The other concern with hashtags is they can get hijacked by groups that don’t take you or your business seriously or who are upset with you for some reason. On one hand, this is a sign that the hashtag did become popular. On the other, it’s the death knell of the tag’s value to your business, and it’s time to jump ship and try a totally different tag or take a break from using them.

Be Exclusive

Follow for follow strategies, like those on Twitter, and similar games used to rack up a high quantity of followers will not work out in the long run. Instead of trying to build your following en masse, find reasonable, exclusive means that only give you the followers who qualify for your target audience. While your follower growth might be slower, it will lead to real, natural engagement once you’ve gained a sizable following, with no gimmicks necessary. Be careful of the company you keep, and remove accounts that seem problematic, spammy, desperate to gain follows, or otherwise not useful to you.

Give Credit

People need to see the same message seven times on average before they truly understand and remember it. This is why social media is so useful, allowing the same ideas and messages to spread repeatedly. The caveat, however, is that social media is rife with copyright infringement, plagiarism, and other theft of intellectual property.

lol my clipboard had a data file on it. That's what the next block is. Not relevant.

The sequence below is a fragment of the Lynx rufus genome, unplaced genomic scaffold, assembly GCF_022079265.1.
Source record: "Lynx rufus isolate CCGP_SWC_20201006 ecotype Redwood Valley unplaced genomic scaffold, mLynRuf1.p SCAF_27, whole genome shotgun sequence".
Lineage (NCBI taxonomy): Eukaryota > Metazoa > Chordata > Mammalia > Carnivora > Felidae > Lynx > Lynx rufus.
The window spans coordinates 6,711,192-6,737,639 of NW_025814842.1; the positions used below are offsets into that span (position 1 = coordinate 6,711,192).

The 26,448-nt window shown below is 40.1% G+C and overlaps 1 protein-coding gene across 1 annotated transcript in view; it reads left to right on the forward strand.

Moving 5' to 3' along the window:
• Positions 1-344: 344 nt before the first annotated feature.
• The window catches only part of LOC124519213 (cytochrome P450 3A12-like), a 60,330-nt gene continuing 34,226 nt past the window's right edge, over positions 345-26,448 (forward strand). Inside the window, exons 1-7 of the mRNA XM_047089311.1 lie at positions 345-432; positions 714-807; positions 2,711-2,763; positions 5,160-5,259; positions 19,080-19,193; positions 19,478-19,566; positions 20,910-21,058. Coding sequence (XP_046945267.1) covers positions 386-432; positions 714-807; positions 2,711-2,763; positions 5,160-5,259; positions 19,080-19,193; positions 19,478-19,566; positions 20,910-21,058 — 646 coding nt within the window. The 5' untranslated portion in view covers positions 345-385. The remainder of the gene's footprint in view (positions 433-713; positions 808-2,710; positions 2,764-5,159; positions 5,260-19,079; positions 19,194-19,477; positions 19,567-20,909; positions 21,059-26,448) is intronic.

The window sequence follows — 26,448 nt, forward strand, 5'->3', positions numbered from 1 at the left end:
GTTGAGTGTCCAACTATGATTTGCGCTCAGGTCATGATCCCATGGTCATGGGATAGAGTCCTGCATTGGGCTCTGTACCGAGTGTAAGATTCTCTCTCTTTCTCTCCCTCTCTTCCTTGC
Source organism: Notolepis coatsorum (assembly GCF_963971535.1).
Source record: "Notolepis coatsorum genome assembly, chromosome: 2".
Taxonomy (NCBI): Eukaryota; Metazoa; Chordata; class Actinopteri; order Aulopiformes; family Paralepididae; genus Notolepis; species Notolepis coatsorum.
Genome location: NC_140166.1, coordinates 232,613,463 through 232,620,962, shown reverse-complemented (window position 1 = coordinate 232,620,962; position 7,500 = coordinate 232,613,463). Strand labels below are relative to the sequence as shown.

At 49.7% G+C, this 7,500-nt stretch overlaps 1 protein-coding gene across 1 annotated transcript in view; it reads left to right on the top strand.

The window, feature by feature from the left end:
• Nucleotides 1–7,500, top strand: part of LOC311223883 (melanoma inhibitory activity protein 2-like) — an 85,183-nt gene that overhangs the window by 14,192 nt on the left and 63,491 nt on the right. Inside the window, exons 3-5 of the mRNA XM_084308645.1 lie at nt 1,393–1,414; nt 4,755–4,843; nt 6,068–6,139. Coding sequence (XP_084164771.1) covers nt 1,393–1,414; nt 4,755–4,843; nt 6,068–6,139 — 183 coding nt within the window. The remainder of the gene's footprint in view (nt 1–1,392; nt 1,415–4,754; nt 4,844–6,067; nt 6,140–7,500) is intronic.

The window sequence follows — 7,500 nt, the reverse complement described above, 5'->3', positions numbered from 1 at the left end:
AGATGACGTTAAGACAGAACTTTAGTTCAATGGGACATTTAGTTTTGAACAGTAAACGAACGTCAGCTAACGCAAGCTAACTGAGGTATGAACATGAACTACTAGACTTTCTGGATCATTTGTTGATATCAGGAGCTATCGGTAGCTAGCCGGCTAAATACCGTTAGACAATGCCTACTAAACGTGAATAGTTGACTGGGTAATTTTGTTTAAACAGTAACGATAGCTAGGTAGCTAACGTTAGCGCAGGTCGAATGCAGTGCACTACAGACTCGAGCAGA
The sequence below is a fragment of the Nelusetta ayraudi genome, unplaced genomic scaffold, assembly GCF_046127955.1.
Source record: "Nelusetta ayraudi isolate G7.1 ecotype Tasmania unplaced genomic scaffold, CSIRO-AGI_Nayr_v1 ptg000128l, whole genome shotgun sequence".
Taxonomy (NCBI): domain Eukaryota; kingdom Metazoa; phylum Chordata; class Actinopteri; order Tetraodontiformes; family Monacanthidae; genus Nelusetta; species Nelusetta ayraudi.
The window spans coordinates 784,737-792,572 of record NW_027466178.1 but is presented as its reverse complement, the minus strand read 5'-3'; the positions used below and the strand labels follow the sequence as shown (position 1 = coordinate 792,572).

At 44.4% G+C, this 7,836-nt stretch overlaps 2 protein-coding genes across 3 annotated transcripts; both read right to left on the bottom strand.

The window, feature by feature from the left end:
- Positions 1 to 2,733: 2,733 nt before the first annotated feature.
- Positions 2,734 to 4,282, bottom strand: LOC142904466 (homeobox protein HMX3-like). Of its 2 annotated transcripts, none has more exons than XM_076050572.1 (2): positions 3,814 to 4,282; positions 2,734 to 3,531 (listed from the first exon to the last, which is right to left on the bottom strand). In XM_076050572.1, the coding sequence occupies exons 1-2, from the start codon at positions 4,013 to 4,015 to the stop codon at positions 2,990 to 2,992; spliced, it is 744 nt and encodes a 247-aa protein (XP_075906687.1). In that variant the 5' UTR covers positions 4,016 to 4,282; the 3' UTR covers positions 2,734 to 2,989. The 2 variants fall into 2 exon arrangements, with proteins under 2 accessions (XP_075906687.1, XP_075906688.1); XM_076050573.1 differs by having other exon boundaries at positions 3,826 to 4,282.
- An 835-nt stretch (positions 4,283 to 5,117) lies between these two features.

Hitting share or retweet on an existing post is one thing, but always ask for permission before posting something that doesn’t belong to you. This includes images, text, videos, and more, including something as short as a quote. Attribution helps, but without permission, you’re setting yourself up for trouble. Even if the content was given to you by a customer or fan, ask if they’re comfortable with it being posted on your page or profile. The age of social media hasn’t negated people’s right to privacy, compensation, and acknowledgment.

Engage With Your Communities

Most important of all, treat social media like it’s meant to be treated. Connect with others, form discussions, help people when possible, and be a part of conversations. Even a business can do these things, and to stave off suspicion of being unscrupulous, a business should work especially hard to be natural and engage with others in its niche. Using social media to blare out a message and ask for sales might work occasionally, but the results will be like pulling teeth.

Social media for business ultimately boils down to being a welcome presence, one that people are happy to check up on and support. Following these eight tips will set you on the right path. Now that you’re protected from the most common pitfalls of businesses and marketers on social media, make sure you put this research to use by adding real value online. Whether that’s through content, curation, expert support, or other means, give social media your all, without fear of making mistakes.

Author Image - Shane Hall
Shane Hall

CopyPress writer